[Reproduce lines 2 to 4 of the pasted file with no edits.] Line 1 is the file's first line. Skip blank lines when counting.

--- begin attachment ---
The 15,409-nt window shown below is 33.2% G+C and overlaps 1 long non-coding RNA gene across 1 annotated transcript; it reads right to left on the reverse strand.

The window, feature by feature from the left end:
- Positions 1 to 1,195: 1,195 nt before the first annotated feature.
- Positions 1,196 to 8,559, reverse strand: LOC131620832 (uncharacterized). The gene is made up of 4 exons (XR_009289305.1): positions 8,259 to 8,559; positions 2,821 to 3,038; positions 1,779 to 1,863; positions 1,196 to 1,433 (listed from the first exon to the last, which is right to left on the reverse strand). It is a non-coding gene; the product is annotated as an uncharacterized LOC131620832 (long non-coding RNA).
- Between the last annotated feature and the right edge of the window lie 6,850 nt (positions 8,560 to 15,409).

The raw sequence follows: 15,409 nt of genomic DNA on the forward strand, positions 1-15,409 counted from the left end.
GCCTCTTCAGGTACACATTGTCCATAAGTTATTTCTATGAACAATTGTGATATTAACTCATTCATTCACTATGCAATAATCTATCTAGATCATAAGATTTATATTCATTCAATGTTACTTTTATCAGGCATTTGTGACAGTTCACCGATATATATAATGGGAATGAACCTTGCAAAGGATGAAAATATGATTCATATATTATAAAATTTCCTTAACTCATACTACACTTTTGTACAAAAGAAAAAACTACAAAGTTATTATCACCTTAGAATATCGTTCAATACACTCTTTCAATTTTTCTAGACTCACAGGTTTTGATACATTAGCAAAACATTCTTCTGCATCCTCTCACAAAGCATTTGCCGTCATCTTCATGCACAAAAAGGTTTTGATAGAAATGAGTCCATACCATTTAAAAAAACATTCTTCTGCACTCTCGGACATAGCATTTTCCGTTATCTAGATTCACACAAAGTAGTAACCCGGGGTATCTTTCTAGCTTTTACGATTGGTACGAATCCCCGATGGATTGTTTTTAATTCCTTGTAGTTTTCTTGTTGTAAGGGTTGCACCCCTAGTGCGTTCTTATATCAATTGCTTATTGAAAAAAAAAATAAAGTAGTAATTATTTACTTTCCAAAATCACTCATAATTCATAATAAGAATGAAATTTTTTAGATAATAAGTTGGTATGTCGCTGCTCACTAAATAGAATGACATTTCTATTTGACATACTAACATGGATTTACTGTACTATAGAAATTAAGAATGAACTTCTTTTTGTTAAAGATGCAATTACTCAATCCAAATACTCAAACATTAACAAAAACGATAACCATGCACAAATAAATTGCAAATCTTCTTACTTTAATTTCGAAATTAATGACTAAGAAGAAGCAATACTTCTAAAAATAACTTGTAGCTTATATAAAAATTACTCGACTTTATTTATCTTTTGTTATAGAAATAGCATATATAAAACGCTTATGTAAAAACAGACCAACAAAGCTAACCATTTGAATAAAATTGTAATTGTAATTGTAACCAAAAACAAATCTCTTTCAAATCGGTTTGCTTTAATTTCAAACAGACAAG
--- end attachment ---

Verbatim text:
The window, feature by feature from the left end:
- Positions 1 to 1,195: 1,195 nt before the first annotated feature.
- Positions 1,196 to 8,559, reverse strand: LOC131620832 (uncharacterized). The gene is made up of 4 exons (XR_009289305.1): positions 8,259 to 8,559; positions 2,821 to 3,038; positions 1,779 to 1,863; positions 1,196 to 1,433 (listed from the first exon to the last, which is right to left on the reverse strand). It is a non-coding gene; the product is annotated as an uncharacterized LOC131620832 (long non-coding RNA).